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Profile: The Islamic State of Iraq and the Levant

The Islamic State of Iraq and the Levant is now one of, if not the most 'extreme jihadist organisations that exists', Fawaz Gerges tells MEE
Photo of group purportedly associated with ISIL (AFP PHOTO/YOUTUBE/Arbaeen Unified Press Office)

On Tuesday, the "Islamic State of Iraq and the Levant" (ISIL) seized Iraq's second largest city and appeared to be steadily moving towards capturing towns in the Salaheddin province.

Hours later, weapons taken in Mosul appeared in eastern Syria with ISIL fighters who are also battling in that country's civil war. 

MEE talked to Fawas Gerges, professor of international relations at the London School of Economics and author of The Rise and Fall of Al Qaeda, to find out more about the group which the US State Department on Tuesday said is a threat to the region.

ISIL, also known as the "Islamic State of Iraq and al-Sham" (ISIS) is a militant group which is mostly active in Iraq and Syria. The group has gone through various incarnations over the past few years, changing its name several times as it has evolved.

But it's important not to be confused by changes in the name. ISIL is essentially an Al-Qaeda faction in Iraq, Gerges says.

?ISIL, however, does not take direct orders from Al-Qaeda central, and has often acted independently, pursuing its own strategies in trying to trigger an all-out sectarian war in Iraq.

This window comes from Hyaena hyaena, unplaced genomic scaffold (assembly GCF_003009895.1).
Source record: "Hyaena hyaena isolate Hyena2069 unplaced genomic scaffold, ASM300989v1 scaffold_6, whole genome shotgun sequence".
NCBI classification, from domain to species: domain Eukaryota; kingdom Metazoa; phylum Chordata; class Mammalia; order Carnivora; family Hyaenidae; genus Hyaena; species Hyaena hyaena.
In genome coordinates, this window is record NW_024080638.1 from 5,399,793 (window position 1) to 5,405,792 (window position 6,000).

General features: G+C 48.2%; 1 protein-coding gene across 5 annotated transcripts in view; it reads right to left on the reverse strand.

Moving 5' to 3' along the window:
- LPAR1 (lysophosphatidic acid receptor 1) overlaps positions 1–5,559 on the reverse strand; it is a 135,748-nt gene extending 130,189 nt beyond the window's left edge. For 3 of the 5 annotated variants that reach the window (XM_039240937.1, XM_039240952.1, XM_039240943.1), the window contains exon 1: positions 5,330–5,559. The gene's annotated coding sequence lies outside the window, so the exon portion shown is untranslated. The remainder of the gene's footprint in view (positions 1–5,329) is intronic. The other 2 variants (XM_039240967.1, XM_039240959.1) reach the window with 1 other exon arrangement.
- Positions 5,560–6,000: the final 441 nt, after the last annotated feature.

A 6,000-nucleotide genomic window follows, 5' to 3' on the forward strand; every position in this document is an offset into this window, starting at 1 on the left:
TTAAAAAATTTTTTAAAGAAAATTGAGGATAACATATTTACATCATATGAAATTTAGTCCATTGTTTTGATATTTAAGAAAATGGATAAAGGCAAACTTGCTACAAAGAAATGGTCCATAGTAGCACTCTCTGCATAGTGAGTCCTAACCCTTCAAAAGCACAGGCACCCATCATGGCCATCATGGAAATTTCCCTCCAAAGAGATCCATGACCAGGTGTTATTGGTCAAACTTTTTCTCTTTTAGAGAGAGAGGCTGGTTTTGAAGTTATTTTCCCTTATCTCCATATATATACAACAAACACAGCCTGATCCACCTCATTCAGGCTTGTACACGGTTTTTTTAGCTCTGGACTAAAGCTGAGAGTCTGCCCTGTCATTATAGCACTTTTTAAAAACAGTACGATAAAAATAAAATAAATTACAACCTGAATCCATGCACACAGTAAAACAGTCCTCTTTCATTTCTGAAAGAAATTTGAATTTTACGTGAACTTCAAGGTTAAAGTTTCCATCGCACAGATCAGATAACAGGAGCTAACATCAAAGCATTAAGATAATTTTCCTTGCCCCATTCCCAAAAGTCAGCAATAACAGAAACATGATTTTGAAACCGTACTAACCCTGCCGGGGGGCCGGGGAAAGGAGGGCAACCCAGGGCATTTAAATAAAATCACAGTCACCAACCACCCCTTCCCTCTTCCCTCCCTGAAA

ROOTS: Established after the US invasion and occupation of Iraq in 2003, the group was originally led by Abu Musab al-Zarqawi. ISIL Is now led by Abu Bakr al-Baghdadi.

GOAL: Establish a caliphate, an Islamic state governed by the strictest possible interpretation Islamic law. 

Given that their goal is the establishment of an Islamic state, by force, Gerges says ISIL are only beginning their operations in Iraq and Syria and will attempt to move further afield if they succeed.

ISIL's leader Abu Bakr al-Baghdadi (AFP)

MAKEUP:  In Syria, ISIL is mainly composed of foreign fighters whereas, in Iraq, ISIL have been able to embed themselves in the local community. It is unlikely that there are many European or Asian fighters in Iraq, but instead many are officers who formerly fought in Saddam Hussein’s army. ISIL fighters have demonstrated skilled fighting capabilities which indicate former training and combat experience.

No one know exactly how many ISIL fighters there are or how big the group is, but they likely number in the thousands. "What is more important than their numbers, is the skill they are displaying. They have really managed to co-opt tribal leaders and they are clearly deeply embedded in the community which is one of their strategic strengths," Gerges says.

FUNDING: ISIL relies a great deal on resources gathered themselves. "They tax the people in the areas they control, they are funded by criminal activities like attacking banks and arm twisting, attacking government institutions and business and seizing weapons and other materials," Gerges said.